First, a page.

Muse in the Morning

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Muse in the Morning


Walls between Us

Is there a time

when people will listen

a place

where they will come

intent on learning

how to shed

their personal baggage

that may stand

in the way

of our rights?

How many years

must pass?

How many miles

must be traveled?

When will you

be willing?

The walls

between us

will not fall

of their own accord

–Robyn Elaine Serven

–December 12, 2008

The Economic Impact of Moose

A Stars Hollow Gazette

So you remember Dana Milbank, Village Idiot?

Ben Bernanke, Fed Chairman and Newly Minted Radical

By Dana Milbank

Thursday, February 19, 2009; Page A03

“Since Ben Bernanke became chairman of the Federal Reserve two years ago,” USA Today’s Donna Leinwand told the crowd at the National Press Club, “the S&P index has declined 35 percent, unemployment rose to 7.6 percent, the highest rate since 1992, and the economy has sunk into a deep recession.”

Ha.  Ha.  Ha.

How droll.

History will no doubt judge Bernanke as the man left holding the bag when maestro Alan Greenspan left the Fed. But the economic collapse seems to have had a salutary effect on Bernanke: The academic known for his bland answers and brown socks has been liberated in both word and deed. This student of the Great Depression has taken extreme and unprecedented actions to avert a modern-day sequel, and he’s taken the Fed chairman’s lexicon well beyond basis points and LIBOR and M1 and M2.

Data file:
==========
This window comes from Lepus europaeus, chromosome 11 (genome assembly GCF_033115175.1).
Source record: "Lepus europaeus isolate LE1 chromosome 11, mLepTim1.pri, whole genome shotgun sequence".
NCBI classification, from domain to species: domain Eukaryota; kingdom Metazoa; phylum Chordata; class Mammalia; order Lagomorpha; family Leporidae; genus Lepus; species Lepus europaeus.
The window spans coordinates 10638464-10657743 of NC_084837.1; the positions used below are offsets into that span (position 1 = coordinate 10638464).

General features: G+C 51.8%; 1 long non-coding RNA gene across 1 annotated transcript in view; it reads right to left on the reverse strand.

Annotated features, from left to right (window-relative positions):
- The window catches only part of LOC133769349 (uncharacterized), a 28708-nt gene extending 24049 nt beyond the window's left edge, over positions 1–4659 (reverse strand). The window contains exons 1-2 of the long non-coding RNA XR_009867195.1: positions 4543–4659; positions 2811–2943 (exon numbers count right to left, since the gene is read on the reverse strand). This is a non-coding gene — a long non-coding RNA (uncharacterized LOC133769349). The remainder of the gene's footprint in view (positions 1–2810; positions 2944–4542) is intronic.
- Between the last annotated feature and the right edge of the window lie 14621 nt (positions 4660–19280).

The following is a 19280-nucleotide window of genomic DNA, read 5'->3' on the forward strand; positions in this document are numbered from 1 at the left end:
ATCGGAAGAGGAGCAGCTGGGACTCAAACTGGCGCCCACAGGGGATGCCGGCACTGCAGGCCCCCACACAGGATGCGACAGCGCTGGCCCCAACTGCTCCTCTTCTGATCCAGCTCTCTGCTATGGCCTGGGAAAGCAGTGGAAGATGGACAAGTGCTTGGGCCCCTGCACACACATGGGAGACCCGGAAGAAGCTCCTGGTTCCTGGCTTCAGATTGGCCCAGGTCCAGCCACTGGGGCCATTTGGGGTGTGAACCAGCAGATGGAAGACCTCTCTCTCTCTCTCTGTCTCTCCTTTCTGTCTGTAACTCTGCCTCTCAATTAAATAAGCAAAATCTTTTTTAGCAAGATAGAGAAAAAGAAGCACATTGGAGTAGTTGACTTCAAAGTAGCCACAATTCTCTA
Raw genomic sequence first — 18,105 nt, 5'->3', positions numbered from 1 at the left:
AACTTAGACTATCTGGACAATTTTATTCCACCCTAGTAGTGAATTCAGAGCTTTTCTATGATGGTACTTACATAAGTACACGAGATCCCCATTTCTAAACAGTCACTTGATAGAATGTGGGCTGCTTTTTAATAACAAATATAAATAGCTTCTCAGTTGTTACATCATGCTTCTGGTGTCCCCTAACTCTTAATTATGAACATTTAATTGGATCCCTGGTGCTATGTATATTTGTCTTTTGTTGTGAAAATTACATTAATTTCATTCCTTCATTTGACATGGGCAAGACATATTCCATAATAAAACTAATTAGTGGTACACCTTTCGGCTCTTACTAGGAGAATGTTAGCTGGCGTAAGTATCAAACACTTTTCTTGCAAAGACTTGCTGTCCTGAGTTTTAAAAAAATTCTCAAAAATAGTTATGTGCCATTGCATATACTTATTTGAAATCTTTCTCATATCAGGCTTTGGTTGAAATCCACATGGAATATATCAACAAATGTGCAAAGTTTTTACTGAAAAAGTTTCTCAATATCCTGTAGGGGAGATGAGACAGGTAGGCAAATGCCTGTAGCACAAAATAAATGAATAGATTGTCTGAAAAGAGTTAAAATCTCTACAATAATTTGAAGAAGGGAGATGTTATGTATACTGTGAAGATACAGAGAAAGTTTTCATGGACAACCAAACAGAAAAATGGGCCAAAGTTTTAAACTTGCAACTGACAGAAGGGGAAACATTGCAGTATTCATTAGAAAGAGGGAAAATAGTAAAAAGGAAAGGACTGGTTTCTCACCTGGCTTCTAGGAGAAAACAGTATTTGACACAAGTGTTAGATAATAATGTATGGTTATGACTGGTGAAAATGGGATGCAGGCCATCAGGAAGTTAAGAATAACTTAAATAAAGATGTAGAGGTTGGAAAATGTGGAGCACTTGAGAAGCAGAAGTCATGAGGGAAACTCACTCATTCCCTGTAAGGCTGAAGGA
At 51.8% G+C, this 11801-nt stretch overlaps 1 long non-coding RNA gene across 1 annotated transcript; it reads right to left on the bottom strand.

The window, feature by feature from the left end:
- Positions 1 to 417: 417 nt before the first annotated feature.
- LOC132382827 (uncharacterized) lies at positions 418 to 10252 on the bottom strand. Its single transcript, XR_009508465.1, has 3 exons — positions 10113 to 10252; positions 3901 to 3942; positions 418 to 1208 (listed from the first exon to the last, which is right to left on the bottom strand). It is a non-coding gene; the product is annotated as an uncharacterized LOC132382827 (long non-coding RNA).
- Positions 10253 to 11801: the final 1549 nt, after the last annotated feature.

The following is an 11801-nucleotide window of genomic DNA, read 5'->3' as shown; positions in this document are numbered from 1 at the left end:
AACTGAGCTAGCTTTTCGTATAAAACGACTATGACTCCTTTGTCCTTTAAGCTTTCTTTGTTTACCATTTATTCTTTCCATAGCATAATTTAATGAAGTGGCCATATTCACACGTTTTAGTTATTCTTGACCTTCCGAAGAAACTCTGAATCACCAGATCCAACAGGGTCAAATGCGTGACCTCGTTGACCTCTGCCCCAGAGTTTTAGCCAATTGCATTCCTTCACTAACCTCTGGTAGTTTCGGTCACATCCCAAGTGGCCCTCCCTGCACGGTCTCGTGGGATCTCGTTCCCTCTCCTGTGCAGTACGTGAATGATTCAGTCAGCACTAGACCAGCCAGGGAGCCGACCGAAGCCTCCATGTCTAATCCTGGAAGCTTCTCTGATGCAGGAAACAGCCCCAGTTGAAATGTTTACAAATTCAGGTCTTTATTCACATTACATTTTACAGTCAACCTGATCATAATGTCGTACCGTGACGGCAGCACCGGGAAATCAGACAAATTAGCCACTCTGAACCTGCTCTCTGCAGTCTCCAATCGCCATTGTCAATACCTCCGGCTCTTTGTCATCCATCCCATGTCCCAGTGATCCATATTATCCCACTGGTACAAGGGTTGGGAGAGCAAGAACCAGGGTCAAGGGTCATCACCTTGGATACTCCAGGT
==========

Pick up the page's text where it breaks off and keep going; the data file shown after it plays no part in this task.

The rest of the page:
Ouch.  That’s gonna leave a mark.

But Dana goes on to mumble about nationalization

President Obama over the weekend said a “good argument” could be made for Sweden’s temporary nationalization of banks. And no less a free-market authority than Greenspan, in an interview with the Financial Times this week, said “it may be necessary to temporarily nationalize some banks,” calling this the “least bad solution” to the financial crisis.

When Bernanke was asked at lunch about his predecessor’s sentiments, he voiced no opposition to the idea. While discouraging government ownership of banks “for a protracted period,” he offered no such objection to short-term nationalization. “Whatever actions may need to be taken, at one point or another, I think there’s a very strong commitment, on the part of the administration, to try to return banks or keep banks private or return them to private hands as quickly as possible,” he said.

Well isn’t that interesting.

Late Night Karaoke

Nikai Thursday